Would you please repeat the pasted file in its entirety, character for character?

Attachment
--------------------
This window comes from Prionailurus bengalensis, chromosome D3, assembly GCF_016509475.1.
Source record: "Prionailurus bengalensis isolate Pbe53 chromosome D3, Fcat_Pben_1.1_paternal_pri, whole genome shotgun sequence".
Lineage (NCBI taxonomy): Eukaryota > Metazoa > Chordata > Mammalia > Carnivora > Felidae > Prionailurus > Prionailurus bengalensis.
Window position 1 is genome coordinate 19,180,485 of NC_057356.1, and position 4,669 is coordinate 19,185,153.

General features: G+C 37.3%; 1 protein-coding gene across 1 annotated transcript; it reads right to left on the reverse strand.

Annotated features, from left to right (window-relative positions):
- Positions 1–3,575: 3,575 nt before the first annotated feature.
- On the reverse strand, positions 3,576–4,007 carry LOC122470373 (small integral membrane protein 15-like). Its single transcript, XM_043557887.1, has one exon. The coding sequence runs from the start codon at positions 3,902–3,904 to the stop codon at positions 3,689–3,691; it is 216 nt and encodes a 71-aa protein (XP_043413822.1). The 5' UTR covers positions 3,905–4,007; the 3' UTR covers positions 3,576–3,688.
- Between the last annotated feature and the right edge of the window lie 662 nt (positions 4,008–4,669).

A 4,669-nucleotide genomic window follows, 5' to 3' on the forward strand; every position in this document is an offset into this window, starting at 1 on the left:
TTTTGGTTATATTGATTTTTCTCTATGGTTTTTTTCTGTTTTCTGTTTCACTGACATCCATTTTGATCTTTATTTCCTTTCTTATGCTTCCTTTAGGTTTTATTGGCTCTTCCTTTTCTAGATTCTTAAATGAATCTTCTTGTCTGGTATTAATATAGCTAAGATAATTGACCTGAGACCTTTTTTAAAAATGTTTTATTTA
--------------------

This window comes from Prionailurus bengalensis, chromosome D3, assembly GCF_016509475.1.
Source record: "Prionailurus bengalensis isolate Pbe53 chromosome D3, Fcat_Pben_1.1_paternal_pri, whole genome shotgun sequence".
Lineage (NCBI taxonomy): Eukaryota > Metazoa > Chordata > Mammalia > Carnivora > Felidae > Prionailurus > Prionailurus bengalensis.
Window position 1 is genome coordinate 19,180,485 of NC_057356.1, and position 4,669 is coordinate 19,185,153.

General features: G+C 37.3%; 1 protein-coding gene across 1 annotated transcript; it reads right to left on the reverse strand.

Annotated features, from left to right (window-relative positions):
- Positions 1–3,575: 3,575 nt before the first annotated feature.
- On the reverse strand, positions 3,576–4,007 carry LOC122470373 (small integral membrane protein 15-like). Its single transcript, XM_043557887.1, has one exon. The coding sequence runs from the start codon at positions 3,902–3,904 to the stop codon at positions 3,689–3,691; it is 216 nt and encodes a 71-aa protein (XP_043413822.1). The 5' UTR covers positions 3,905–4,007; the 3' UTR covers positions 3,576–3,688.
- Between the last annotated feature and the right edge of the window lie 662 nt (positions 4,008–4,669).

A 4,669-nucleotide genomic window follows, 5' to 3' on the forward strand; every position in this document is an offset into this window, starting at 1 on the left:
TTTTGGTTATATTGATTTTTCTCTATGGTTTTTTTCTGTTTTCTGTTTCACTGACATCCATTTTGATCTTTATTTCCTTTCTTATGCTTCCTTTAGGTTTTATTGGCTCTTCCTTTTCTAGATTCTTAAATGAATCTTCTTGTCTGGTATTAATATAGCTAAGATAATTGACCTGAGACCTTTTTTAAAAATGTTTTATTTA